Miklós and Mária Hitter
The Price of Freedom
Cegléd 1956 November 24 to December 1
Our dear Children,
The past few days, and most likely many more days to come, are grief-laden for us. And probably todays gray sky will never clear up completely for us.
So you have left!? And you left the two of us to ourselves, us the old ones who stand at the edge of the grave, with the hopeless feeling that we may never see you again? We may never again hear your voices, the sharp-tongued back-talk of our suddenly grown-up little grand daughter, and we cannot hold you close to our hearts any more. We cannot expect your return home Saturday nights, and we wont have to prepare our love-packages of wine and other goodies for you any longer. We will not celebrate the holidays with you; we will not spend peaceful quiet friendly evenings with you any more.
The door of our life closed suddenly and painfully. And the only suitable sign above the door comes from Dantes writing: Lasciate ogne speranza Abandon all hope.
We are trying to become a little calmer, to convince ourselves and let others convince us that we have to overcome our selfishness and consider only your interests. But we are not very successful at it. We realize that you want to live your own lives for the 35-45 years you still have ahead of you, and although you have a right to do so, this realization does not help in healing our broken hearts. We are without present and future, and our life seems to be senseless and aimless. We have no more hope in this life. All of lifes beauty and joy died for us. And what do you imagine for your future? To what shores is the stormy and capricious wind of life going to blow you? Especially now, in the middle of a bitter winter, when you left in almost flimsy clothing, thin shoes without snow boots! on your difficult and uncertain voyage! And you will have to work wherever you go! And what are you going to do under what economic and personal conditions among what type of people? It is easy to paint a rosy pictures but to make them come true is uncertain and probably also difficult.
We are writing all this not to sadden you but to ease our own pain. You may never receive and read this letter.
Otherwise, the radio broadcast this first message last Sunday (Nov. 25): to Dr. Miklós Hitter and family in Cegléd, do not worry until you receive a phone message. We did not actually hear it, we were just told about it Tuesday morning (Nov. 27). And at 4 p.m. we had a phone conversation with János Boronkay in which we heard what actually happened. Obviously, we left for Budapest the next day. There we heard the details and read your farewell note. Since then, Anyu is constantly reading it crying, by now without tears. I returned Thursday, she on Friday. We brought back with us your dirty laundry, your silver, your scarves, etc. We inventoried everything but left everything in its place locked. For the next few months, until we hear good news from you, we will leave everything there, and will bring it all back home then. And we will try to safe-keep everything for you, and will account for everything if the occasion ever arises.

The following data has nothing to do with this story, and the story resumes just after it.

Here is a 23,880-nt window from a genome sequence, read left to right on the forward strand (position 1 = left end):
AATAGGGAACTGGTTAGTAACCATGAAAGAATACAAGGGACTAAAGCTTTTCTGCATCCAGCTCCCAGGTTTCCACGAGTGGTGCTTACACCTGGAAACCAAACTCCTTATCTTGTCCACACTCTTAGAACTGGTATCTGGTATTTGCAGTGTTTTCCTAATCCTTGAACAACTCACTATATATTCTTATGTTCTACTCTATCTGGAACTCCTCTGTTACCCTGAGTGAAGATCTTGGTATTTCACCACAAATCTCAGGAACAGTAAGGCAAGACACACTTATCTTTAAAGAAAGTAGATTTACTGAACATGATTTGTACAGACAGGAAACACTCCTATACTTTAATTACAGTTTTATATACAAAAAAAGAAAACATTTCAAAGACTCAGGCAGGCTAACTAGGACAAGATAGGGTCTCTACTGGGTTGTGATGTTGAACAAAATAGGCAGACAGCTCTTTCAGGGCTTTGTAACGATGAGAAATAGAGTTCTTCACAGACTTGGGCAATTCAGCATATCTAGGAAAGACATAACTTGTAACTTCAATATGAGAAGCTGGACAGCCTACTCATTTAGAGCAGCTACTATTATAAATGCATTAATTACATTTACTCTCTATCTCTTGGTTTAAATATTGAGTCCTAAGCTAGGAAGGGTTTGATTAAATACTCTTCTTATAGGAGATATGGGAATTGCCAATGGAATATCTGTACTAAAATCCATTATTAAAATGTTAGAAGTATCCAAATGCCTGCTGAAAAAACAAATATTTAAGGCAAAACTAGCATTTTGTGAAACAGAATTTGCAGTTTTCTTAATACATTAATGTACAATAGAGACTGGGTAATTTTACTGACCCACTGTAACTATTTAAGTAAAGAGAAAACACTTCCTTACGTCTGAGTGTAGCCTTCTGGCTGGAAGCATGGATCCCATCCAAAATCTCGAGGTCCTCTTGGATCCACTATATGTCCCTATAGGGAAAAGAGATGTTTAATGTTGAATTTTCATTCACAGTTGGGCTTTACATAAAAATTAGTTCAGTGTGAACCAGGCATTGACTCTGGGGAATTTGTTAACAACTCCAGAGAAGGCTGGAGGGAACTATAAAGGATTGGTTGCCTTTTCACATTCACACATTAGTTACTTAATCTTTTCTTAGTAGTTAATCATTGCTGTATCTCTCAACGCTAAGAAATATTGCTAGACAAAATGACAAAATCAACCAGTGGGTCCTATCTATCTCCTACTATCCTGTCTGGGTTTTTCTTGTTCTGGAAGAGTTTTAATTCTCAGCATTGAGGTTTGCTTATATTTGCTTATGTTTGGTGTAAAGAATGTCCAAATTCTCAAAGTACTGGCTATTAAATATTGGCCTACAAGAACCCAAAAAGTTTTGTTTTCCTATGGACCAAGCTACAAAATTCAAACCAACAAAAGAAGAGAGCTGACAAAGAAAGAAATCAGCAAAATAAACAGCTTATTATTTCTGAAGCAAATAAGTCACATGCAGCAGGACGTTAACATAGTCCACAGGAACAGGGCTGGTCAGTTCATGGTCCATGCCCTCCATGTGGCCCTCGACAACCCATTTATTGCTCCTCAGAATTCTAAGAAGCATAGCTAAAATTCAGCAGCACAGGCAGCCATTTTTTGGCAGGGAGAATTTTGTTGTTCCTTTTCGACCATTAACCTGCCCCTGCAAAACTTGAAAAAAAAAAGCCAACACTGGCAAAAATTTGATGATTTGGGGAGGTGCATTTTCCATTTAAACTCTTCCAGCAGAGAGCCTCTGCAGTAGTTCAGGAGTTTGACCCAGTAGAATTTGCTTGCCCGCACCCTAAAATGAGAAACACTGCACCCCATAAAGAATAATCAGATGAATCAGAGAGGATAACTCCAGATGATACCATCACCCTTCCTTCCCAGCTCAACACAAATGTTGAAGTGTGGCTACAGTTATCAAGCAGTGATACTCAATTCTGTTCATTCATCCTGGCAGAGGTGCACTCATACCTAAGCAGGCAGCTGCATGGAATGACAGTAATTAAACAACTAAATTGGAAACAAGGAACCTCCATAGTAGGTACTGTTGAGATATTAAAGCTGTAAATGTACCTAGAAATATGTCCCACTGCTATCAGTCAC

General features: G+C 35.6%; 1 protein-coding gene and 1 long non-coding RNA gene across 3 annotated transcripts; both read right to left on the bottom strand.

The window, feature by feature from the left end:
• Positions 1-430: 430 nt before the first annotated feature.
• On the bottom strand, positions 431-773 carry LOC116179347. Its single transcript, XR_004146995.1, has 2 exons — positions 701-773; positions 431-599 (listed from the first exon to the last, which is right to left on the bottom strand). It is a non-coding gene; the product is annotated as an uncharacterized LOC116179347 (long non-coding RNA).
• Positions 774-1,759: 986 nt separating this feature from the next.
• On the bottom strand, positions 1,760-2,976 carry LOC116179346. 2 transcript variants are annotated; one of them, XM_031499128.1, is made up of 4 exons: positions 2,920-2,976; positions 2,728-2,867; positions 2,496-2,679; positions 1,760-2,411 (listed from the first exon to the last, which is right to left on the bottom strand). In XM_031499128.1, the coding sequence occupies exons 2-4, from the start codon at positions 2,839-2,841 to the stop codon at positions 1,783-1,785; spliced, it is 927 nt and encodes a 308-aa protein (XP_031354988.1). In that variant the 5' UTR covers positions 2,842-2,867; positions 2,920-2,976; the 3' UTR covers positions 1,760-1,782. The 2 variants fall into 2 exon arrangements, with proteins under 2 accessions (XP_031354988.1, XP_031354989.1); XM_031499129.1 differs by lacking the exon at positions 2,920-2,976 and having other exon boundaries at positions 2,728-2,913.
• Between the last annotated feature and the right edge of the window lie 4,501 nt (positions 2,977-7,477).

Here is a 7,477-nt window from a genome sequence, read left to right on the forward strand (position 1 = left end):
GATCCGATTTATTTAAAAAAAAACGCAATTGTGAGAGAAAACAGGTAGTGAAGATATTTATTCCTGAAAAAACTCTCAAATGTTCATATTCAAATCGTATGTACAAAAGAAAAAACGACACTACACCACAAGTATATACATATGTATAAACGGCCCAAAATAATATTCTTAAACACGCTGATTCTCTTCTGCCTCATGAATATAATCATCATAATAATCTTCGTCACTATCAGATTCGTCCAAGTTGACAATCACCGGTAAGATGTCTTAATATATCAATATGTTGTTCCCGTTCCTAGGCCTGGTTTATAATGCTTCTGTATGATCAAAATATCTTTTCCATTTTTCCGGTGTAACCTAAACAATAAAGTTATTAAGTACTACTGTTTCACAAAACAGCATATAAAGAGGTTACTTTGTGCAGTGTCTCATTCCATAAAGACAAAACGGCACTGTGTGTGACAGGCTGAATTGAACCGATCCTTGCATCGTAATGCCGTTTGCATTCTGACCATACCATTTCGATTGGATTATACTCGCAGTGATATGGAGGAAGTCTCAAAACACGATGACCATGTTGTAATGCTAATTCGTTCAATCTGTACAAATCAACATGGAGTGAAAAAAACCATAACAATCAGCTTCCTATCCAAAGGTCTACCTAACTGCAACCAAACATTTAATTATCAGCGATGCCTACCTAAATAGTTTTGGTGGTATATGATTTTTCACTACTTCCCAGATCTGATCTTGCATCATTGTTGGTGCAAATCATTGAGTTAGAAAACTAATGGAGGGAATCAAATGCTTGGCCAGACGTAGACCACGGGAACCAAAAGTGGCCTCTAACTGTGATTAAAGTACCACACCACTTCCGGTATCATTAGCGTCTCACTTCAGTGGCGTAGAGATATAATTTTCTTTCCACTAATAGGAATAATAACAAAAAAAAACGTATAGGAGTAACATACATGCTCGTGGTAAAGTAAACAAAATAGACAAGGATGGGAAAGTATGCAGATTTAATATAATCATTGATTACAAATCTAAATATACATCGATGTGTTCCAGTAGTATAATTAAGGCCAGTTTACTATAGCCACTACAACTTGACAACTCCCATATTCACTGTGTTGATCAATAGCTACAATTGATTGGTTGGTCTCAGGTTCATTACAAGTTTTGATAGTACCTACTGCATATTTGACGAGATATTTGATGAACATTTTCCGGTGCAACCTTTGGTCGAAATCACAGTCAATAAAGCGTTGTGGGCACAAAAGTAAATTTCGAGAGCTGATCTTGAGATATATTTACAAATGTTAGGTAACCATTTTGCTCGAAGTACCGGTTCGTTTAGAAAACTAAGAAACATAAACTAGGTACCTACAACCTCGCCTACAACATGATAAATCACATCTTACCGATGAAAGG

At home the political and economic situation is still completely uncertain. As a lawyer I havent earned a penny in the past six weeks; this is a great blow since we do not have anything to sell. And we have to pay for everything to be able to live. Of course, everybody here is telling us we should be happy about your certainly better future, and this should comfort us. All this sounds good, but it is not enough for us we wanted to spend the little time left to us with you. Seeing and hearing each other, helping and supporting each other, even if struggling, but always hoping for a better, happier future, free of all politicking. With half of our hearts we hope that you wont succeed in your escape and will return; the other half wishes you the very best with our most sincere love. God is going to chose the better way both for you and us which we hope will result in happiness for the rest of your lives. I am trying to quote and preserve in my heart another thousand-year old Latin proverb according to which dum spiro spero while I breath, I hope.
We hope that God will provide the opportunity for us to see each other again in this life so that we can
embrace you I just hope we wont have to wait too long!
With lots of love and kisses to all three of you,
Your Mother and Father
Dr. Miklós and Mária Hitter
Grandparents to Ildikó Gajda, Dr. and Mrs. Hitter wrote this letter to their only daughter and granddaughter after discovering they had fled the country after November 4, 1956. The Hitters lived in Cegléd, Hungary, and frequently visited their family in Budapest. Dr. Hitter, whose house was confiscated by the government in the early 1950s, had a law practice in Cegléd. Although it was his greatest wish to see his family once more, he died in 1959 without ever seeing them again. Mrs. Hitter traveled to America in 1963 and lived with her daughter and granddaughter until her death in 1976. She attended her granddaughters wedding and knew both of her great grandchildren.
Ildikó Gajda is the granddaughter of Dr. Miklós and Mária Hitter.